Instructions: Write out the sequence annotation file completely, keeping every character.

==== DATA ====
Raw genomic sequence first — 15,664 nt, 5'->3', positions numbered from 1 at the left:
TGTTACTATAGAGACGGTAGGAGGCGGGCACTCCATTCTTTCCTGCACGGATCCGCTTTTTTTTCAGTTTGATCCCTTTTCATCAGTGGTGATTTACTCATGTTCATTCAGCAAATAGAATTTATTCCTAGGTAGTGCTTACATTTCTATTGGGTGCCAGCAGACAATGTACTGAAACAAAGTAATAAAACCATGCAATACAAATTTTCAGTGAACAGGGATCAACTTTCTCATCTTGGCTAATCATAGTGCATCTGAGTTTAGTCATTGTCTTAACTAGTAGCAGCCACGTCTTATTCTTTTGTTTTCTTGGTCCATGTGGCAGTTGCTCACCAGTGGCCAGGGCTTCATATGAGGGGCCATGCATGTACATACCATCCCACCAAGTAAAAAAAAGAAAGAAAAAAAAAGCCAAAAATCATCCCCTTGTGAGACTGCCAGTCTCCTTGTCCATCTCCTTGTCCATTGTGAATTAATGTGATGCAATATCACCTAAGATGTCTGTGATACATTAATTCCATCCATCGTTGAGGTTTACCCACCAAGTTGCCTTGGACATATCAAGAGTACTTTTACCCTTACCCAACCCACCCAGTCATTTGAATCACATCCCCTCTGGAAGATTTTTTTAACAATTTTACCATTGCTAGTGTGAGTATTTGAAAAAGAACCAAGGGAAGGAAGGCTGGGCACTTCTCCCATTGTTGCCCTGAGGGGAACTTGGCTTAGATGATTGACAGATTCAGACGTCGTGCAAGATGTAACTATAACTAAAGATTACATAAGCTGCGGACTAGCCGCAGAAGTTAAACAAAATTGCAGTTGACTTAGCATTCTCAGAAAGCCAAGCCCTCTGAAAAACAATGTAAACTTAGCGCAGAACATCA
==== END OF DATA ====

Raw genomic sequence first — 15,664 nt, 5'->3', positions numbered from 1 at the left:
TGTTACTATAGAGACGGTAGGAGGCGGGCACTCCATTCTTTCCTGCACGGATCCGCTTTTTTTTCAGTTTGATCCCTTTTCATCAGTGGTGATTTACTCATGTTCATTCAGCAAATAGAATTTATTCCTAGGTAGTGCTTACATTTCTATTGGGTGCCAGCAGACAATGTACTGAAACAAAGTAATAAAACCATGCAATACAAATTTTCAGTGAACAGGGATCAACTTTCTCATCTTGGCTAATCATAGTGCATCTGAGTTTAGTCATTGTCTTAACTAGTAGCAGCCACGTCTTATTCTTTTGTTTTCTTGGTCCATGTGGCAGTTGCTCACCAGTGGCCAGGGCTTCATATGAGGGGCCATGCATGTACATACCATCCCACCAAGTAAAAAAAAGAAAGAAAAAAAAAGCCAAAAATCATCCCCTTGTGAGACTGCCAGTCTCCTTGTCCATCTCCTTGTCCATTGTGAATTAATGTGATGCAATATCACCTAAGATGTCTGTGATACATTAATTCCATCCATCGTTGAGGTTTACCCACCAAGTTGCCTTGGACATATCAAGAGTACTTTTACCCTTACCCAACCCACCCAGTCATTTGAATCACATCCCCTCTGGAAGATTTTTTTAACAATTTTACCATTGCTAGTGTGAGTATTTGAAAAAGAACCAAGGGAAGGAAGGCTGGGCACTTCTCCCATTGTTGCCCTGAGGGGAACTTGGCTTAGATGATTGACAGATTCAGACGTCGTGCAAGATGTAACTATAACTAAAGATTACATAAGCTGCGGACTAGCCGCAGAAGTTAAACAAAATTGCAGTTGACTTAGCATTCTCAGAAAGCCAAGCCCTCTGAAAAACAATGTAAACTTAGCGCAGAACATCA